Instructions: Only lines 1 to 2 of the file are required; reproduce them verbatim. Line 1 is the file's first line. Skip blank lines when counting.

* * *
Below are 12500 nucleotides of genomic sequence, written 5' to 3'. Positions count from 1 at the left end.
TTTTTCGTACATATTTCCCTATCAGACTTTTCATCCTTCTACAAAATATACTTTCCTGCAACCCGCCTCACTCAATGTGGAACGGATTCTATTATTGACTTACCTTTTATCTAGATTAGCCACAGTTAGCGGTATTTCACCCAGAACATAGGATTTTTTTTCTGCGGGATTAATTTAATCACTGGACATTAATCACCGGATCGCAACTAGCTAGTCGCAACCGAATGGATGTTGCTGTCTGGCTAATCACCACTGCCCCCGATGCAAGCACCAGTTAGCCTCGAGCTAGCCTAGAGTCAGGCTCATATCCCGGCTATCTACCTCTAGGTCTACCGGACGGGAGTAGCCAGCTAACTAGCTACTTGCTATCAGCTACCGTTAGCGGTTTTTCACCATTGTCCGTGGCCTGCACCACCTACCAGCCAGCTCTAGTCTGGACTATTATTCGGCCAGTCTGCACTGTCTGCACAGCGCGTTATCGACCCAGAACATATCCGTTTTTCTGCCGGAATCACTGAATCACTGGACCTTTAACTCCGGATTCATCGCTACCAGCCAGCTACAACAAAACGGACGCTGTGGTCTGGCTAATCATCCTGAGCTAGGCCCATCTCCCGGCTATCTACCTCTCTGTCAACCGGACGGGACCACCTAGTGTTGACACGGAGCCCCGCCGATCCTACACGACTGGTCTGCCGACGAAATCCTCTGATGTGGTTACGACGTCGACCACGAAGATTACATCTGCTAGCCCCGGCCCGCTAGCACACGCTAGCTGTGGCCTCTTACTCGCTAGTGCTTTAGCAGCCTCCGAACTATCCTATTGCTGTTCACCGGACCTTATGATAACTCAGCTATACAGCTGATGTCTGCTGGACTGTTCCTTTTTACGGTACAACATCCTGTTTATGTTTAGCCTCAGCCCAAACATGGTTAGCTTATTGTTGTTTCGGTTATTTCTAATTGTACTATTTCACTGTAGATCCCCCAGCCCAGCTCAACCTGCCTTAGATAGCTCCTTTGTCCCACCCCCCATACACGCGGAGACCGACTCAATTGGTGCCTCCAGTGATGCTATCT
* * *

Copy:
Below are 12500 nucleotides of genomic sequence, written 5' to 3'. Positions count from 1 at the left end.
TTTTTCGTACATATTTCCCTATCAGACTTTTCATCCTTCTACAAAATATACTTTCCTGCAACCCGCCTCACTCAATGTGGAACGGATTCTATTATTGACTTACCTTTTATCTAGATTAGCCACAGTTAGCGGTATTTCACCCAGAACATAGGATTTTTTTTCTGCGGGATTAATTTAATCACTGGACATTAATCACCGGATCGCAACTAGCTAGTCGCAACCGAATGGATGTTGCTGTCTGGCTAATCACCACTGCCCCCGATGCAAGCACCAGTTAGCCTCGAGCTAGCCTAGAGTCAGGCTCATATCCCGGCTATCTACCTCTAGGTCTACCGGACGGGAGTAGCCAGCTAACTAGCTACTTGCTATCAGCTACCGTTAGCGGTTTTTCACCATTGTCCGTGGCCTGCACCACCTACCAGCCAGCTCTAGTCTGGACTATTATTCGGCCAGTCTGCACTGTCTGCACAGCGCGTTATCGACCCAGAACATATCCGTTTTTCTGCCGGAATCACTGAATCACTGGACCTTTAACTCCGGATTCATCGCTACCAGCCAGCTACAACAAAACGGACGCTGTGGTCTGGCTAATCATCCTGAGCTAGGCCCATCTCCCGGCTATCTACCTCTCTGTCAACCGGACGGGACCACCTAGTGTTGACACGGAGCCCCGCCGATCCTACACGACTGGTCTGCCGACGAAATCCTCTGATGTGGTTACGACGTCGACCACGAAGATTACATCTGCTAGCCCCGGCCCGCTAGCACACGCTAGCTGTGGCCTCTTACTCGCTAGTGCTTTAGCAGCCTCCGAACTATCCTATTGCTGTTCACCGGACCTTATGATAACTCAGCTATACAGCTGATGTCTGCTGGACTGTTCCTTTTTACGGTACAACATCCTGTTTATGTTTAGCCTCAGCCCAAACATGGTTAGCTTATTGTTGTTTCGGTTATTTCTAATTGTACTATTTCACTGTAGATCCCCCAGCCCAGCTCAACCTGCCTTAGATAGCTCCTTTGTCCCACCCCCCATACACGCGGAGACCGACTCAATTGGTGCCTCCAGTGATGCTATCT